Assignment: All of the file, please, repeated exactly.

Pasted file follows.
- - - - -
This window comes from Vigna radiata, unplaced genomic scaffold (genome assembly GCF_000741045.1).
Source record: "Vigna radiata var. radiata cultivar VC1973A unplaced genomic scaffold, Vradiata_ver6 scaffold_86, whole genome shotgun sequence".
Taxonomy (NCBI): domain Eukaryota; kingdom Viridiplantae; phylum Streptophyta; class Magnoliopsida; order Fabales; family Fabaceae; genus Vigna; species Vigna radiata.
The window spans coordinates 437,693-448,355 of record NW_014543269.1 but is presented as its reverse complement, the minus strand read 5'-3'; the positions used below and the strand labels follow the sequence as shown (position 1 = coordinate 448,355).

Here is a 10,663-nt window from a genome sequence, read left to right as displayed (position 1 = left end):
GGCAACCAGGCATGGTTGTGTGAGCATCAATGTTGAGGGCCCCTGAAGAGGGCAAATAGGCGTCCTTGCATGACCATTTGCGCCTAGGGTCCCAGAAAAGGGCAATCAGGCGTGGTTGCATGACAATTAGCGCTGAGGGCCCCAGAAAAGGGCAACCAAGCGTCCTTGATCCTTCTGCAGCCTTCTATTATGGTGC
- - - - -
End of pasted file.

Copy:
This window comes from Vigna radiata, unplaced genomic scaffold (genome assembly GCF_000741045.1).
Source record: "Vigna radiata var. radiata cultivar VC1973A unplaced genomic scaffold, Vradiata_ver6 scaffold_86, whole genome shotgun sequence".
Taxonomy (NCBI): domain Eukaryota; kingdom Viridiplantae; phylum Streptophyta; class Magnoliopsida; order Fabales; family Fabaceae; genus Vigna; species Vigna radiata.
The window spans coordinates 437,693-448,355 of record NW_014543269.1 but is presented as its reverse complement, the minus strand read 5'-3'; the positions used below and the strand labels follow the sequence as shown (position 1 = coordinate 448,355).

Here is a 10,663-nt window from a genome sequence, read left to right as displayed (position 1 = left end):
GGCAACCAGGCATGGTTGTGTGAGCATCAATGTTGAGGGCCCCTGAAGAGGGCAAATAGGCGTCCTTGCATGACCATTTGCGCCTAGGGTCCCAGAAAAGGGCAATCAGGCGTGGTTGCATGACAATTAGCGCTGAGGGCCCCAGAAAAGGGCAACCAAGCGTCCTTGATCCTTCTGCAGCCTTCTATTATGGTGC